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Obesity, gout and the sluggish immune system

21 May 2014

Obesity, gout and the sluggish immune system

Obesity is recognised as a risk factor for gout, cardiovascular disease, type 2 diabetes and some forms of cancer. What is less well known is that carrying excess weight can also prevent the immune system from functioning correctly. For those prone to gout, this could work in their favour!

The prevalence of obesity is increasing worldwide. In New Zealand almost one in three adults and one in nine children are considered obese. The rates are even higher in Maori (48 percent obese) and Pacific (68 percent obese) adults.

Obesity’s effects on the immune system are thought to underlie some of its connections to chronic diseases. The link seems to be the fat tissue itself. Fat cells have been shown to secrete many factors that local immune cells respond to. This promotes a state of overstimulation of the immune system (chronic inflammation), which impairs normal immune function.

For the past decade Malaghan Institute Arthritis and Inflammation Group Leader Dr Jacquie Harper has been investigating the immune responses that drive gout—a disease that is strongly linked with obesity.

“When foods such as liver, kidneys and sardines are broken down by the body, uric acid is released,” says Dr Harper. “Uric acid has many important health benefits and the body is equipped to deal with it, but only up to a certain point.

“A gout attack is triggered by uric acid crystallising in the joints. The immune system perceives the crystals as a threat and launches an immune response against them. It is the resulting inflammation that causes swelling, reddening of the skin and debilitating pain.”

Uric acid levels are higher in obese individuals, increasing their likelihood that they will develop gout. What has been unclear up until now however, is whether their gout attacks are worse than those in non-obese individuals, because of their existing low level of inflammation. Dr Harper’s research, published recently in Rheumatologywould suggest not.

“In collaboration with Auckland Rheumatologist Associate Professor Nicola Dalbeth and colleagues, we investigated the effect of diet-driven obesity on immune cell activity in a model of gout,” says Dr Harper. “Our study is novel in that we focused specifically on immune cells not associated with fat tissue, to determine the wider implications of obesity on immune function.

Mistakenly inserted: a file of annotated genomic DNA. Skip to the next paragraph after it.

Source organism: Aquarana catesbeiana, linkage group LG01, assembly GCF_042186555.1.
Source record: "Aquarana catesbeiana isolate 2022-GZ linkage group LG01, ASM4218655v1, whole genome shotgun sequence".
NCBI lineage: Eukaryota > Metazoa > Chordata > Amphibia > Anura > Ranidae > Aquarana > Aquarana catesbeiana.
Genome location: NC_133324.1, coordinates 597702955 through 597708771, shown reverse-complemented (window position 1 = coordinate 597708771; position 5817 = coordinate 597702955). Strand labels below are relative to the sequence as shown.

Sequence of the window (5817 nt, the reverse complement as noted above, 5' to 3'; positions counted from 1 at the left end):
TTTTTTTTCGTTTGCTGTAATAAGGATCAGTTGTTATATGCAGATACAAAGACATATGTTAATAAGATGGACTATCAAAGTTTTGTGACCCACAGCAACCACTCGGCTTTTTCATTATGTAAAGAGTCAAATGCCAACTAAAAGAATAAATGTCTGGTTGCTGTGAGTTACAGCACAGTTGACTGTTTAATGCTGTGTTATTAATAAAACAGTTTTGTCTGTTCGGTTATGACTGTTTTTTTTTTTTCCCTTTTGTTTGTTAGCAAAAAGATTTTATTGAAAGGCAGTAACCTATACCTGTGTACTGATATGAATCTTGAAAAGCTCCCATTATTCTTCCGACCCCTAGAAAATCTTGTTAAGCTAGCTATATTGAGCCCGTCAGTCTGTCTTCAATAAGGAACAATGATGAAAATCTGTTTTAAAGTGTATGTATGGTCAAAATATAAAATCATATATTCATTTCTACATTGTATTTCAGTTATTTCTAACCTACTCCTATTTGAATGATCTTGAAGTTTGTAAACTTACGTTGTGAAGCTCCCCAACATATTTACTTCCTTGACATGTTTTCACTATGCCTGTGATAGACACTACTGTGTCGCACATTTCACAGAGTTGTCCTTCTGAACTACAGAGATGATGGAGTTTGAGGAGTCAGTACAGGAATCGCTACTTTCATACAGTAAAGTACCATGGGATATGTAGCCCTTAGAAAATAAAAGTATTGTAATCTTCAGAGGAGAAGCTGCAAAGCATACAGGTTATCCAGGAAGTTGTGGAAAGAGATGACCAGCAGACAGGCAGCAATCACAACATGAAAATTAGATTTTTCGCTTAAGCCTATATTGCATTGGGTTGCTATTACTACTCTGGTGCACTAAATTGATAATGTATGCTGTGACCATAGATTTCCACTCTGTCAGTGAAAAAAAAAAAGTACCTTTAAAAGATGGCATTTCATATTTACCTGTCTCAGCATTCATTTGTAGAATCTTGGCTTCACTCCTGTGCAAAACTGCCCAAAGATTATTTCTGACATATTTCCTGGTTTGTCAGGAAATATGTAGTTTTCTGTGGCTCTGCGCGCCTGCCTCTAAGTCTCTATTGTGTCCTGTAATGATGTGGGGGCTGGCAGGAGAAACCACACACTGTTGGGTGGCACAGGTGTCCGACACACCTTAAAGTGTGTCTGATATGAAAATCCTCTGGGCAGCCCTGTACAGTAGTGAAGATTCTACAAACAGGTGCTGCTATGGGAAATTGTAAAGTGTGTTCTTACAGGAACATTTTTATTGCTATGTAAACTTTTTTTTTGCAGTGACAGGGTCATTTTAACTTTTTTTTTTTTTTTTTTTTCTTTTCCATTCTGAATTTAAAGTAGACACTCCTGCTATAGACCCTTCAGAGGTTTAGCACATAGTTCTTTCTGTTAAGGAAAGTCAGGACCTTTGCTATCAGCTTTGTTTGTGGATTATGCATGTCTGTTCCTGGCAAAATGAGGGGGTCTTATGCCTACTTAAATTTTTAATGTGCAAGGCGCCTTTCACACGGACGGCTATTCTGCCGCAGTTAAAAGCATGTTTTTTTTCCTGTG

“We found that obesity elevates the background inflammatory activity of these immune cells, just as it does with fat-associated immune cells. Interestingly however, rather than making things worse, the presence of the crystals actually decreased background inflammation.”

This is good news for obese individuals prone to gout because it suggests that their gout is no worse than that which occurs in some lean individuals. The bad news however is this study further supports the growing evidence that obesity impairs immune function.

While this work has focused on gout, further research is necessary to determine the broader impact of weight gain and dietary fat on the ability of the immune system to respond to different challenges.

This work was funded by the Wellington Medical Research Foundation and the Auckland Medical Research Foundation.

Publication details:
Shaw OM, Pool B, Dalbeth N, Harper JL The effect of diet-induced obesity on the inflammatory phenotype of non-adipose-resident macrophages in an in vivo model of gout. Rheumatology (Oxford) 2014 May 15 (in press)

About the Malaghan Institute of Medical Research
The Malaghan Institute is New Zealand’s leading medical research institute and is based at Victoria University of Wellington’s Kelburn campus. The Institute operates independently and is a charitable trust. Researchers at the Malaghan Institute are focused on developing innovative ways to harness the strength and potency of the immune system, the body’s own natural defence against disease, to treat cancer, asthma and allergy, arthritis and multiple sclerosis.

www.malaghan.org.nz

ENDS

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